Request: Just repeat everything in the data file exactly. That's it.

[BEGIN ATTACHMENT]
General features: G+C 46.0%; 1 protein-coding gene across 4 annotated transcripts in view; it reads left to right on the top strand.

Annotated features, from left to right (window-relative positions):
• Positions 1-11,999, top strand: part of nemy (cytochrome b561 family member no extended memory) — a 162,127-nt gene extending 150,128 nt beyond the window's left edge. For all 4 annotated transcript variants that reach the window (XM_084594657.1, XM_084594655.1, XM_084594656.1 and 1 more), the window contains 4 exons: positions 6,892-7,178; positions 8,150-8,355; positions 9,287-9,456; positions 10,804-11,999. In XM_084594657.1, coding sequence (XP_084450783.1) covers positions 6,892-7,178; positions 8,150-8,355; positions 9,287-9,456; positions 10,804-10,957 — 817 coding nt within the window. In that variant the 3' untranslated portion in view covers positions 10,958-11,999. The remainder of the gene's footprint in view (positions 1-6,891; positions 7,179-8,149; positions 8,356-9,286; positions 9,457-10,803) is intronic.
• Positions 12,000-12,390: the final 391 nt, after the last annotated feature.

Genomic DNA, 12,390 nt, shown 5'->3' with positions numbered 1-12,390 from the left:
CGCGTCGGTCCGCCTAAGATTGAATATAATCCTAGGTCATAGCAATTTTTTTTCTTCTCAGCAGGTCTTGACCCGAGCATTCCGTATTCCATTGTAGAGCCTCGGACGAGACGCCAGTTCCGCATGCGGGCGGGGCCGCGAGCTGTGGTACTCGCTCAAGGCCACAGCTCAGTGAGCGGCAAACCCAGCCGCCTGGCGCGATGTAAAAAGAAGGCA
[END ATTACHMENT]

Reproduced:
General features: G+C 46.0%; 1 protein-coding gene across 4 annotated transcripts in view; it reads left to right on the top strand.

Annotated features, from left to right (window-relative positions):
• Positions 1-11,999, top strand: part of nemy (cytochrome b561 family member no extended memory) — a 162,127-nt gene extending 150,128 nt beyond the window's left edge. For all 4 annotated transcript variants that reach the window (XM_084594657.1, XM_084594655.1, XM_084594656.1 and 1 more), the window contains 4 exons: positions 6,892-7,178; positions 8,150-8,355; positions 9,287-9,456; positions 10,804-11,999. In XM_084594657.1, coding sequence (XP_084450783.1) covers positions 6,892-7,178; positions 8,150-8,355; positions 9,287-9,456; positions 10,804-10,957 — 817 coding nt within the window. In that variant the 3' untranslated portion in view covers positions 10,958-11,999. The remainder of the gene's footprint in view (positions 1-6,891; positions 7,179-8,149; positions 8,356-9,286; positions 9,457-10,803) is intronic.
• Positions 12,000-12,390: the final 391 nt, after the last annotated feature.

Genomic DNA, 12,390 nt, shown 5'->3' with positions numbered 1-12,390 from the left:
CGCGTCGGTCCGCCTAAGATTGAATATAATCCTAGGTCATAGCAATTTTTTTTCTTCTCAGCAGGTCTTGACCCGAGCATTCCGTATTCCATTGTAGAGCCTCGGACGAGACGCCAGTTCCGCATGCGGGCGGGGCCGCGAGCTGTGGTACTCGCTCAAGGCCACAGCTCAGTGAGCGGCAAACCCAGCCGCCTGGCGCGATGTAAAAAGAAGGCA